The planning frenzy that Baron Haussman breathed into the Paris of 1850 led to an ambitious succession of urbanistic operations of an imperial grandeur that continued even after the establishment of the Third Republic twenty years later. It was in this spirit that the central post office needed a building fit for a state institution and also deserving of its location at the very heart of the first arrondissement. The project was assigned to Julien Guadet, a pupil of Labrouste and a famous theoretician and professor who knew to combine the solemnity of its facades with a rational, almost industrial interior, a reflection of the efficient mail infrastructure of a modern nation.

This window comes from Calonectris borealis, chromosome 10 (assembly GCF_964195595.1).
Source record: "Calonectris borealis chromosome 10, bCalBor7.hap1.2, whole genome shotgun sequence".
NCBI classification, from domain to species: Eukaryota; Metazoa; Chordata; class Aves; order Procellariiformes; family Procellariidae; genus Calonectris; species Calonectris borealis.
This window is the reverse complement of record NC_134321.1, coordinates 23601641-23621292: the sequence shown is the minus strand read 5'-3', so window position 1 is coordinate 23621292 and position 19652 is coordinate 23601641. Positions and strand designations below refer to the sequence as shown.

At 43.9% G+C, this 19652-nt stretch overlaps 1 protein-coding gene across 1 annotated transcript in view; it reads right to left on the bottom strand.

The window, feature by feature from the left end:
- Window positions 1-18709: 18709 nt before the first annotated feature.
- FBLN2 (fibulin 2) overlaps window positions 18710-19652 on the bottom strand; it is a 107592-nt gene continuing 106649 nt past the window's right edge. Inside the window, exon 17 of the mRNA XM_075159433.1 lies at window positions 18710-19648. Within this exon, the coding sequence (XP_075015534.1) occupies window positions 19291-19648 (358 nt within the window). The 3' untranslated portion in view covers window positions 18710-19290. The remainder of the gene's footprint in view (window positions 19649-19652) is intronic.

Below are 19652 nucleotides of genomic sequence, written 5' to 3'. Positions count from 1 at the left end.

An extensive renovation which has taken four years to execute has revamped the hôtel des Postes to accommodate mixed uses in addition to the historic postal service, bringing back the original floors of the edifice and upgrading the ornamented 19th-century frame of metal casting, which in turn is reinforced with a second structural layer for the loads of the new uses. Large glass surfaces envelop the central court and interact with the new skylights and the newly replaced joineries of the exterior walls in producing a play of lights and transparencies, in the process reinforcing the hindrance-free character of the ‘versatile building’ intended by Guadet.